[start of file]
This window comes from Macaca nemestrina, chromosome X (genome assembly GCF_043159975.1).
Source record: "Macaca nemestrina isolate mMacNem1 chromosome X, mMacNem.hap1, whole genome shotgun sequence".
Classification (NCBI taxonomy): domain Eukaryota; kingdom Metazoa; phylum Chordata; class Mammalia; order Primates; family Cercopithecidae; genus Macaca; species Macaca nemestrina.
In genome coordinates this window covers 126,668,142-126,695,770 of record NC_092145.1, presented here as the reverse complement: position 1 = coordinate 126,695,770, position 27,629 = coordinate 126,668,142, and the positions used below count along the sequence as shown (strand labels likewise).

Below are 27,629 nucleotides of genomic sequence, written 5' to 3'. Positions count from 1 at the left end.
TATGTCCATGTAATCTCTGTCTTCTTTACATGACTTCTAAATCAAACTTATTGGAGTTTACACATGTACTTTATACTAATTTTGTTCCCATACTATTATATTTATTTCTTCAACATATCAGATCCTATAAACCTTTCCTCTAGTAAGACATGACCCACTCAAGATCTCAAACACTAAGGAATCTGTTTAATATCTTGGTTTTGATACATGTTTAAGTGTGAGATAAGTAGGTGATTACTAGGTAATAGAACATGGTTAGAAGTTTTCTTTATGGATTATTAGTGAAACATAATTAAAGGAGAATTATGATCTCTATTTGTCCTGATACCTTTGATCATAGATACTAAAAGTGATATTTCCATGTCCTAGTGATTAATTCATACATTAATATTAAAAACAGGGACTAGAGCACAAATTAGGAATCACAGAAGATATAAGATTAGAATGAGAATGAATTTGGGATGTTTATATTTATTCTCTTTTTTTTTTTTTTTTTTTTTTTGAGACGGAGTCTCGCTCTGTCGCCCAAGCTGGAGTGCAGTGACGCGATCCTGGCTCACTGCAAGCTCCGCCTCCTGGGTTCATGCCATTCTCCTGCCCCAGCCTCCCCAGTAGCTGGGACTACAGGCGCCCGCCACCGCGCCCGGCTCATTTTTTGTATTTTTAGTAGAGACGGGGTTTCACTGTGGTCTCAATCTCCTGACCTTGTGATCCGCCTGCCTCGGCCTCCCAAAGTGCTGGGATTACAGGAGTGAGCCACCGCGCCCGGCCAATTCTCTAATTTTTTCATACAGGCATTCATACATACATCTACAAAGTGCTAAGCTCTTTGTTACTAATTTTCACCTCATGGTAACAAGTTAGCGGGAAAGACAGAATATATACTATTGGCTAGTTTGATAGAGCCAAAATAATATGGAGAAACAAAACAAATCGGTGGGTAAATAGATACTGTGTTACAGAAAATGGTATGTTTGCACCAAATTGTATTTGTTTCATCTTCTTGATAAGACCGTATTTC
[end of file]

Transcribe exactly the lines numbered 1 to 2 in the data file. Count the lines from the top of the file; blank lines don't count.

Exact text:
This window comes from Macaca nemestrina, chromosome X (genome assembly GCF_043159975.1).
Source record: "Macaca nemestrina isolate mMacNem1 chromosome X, mMacNem.hap1, whole genome shotgun sequence".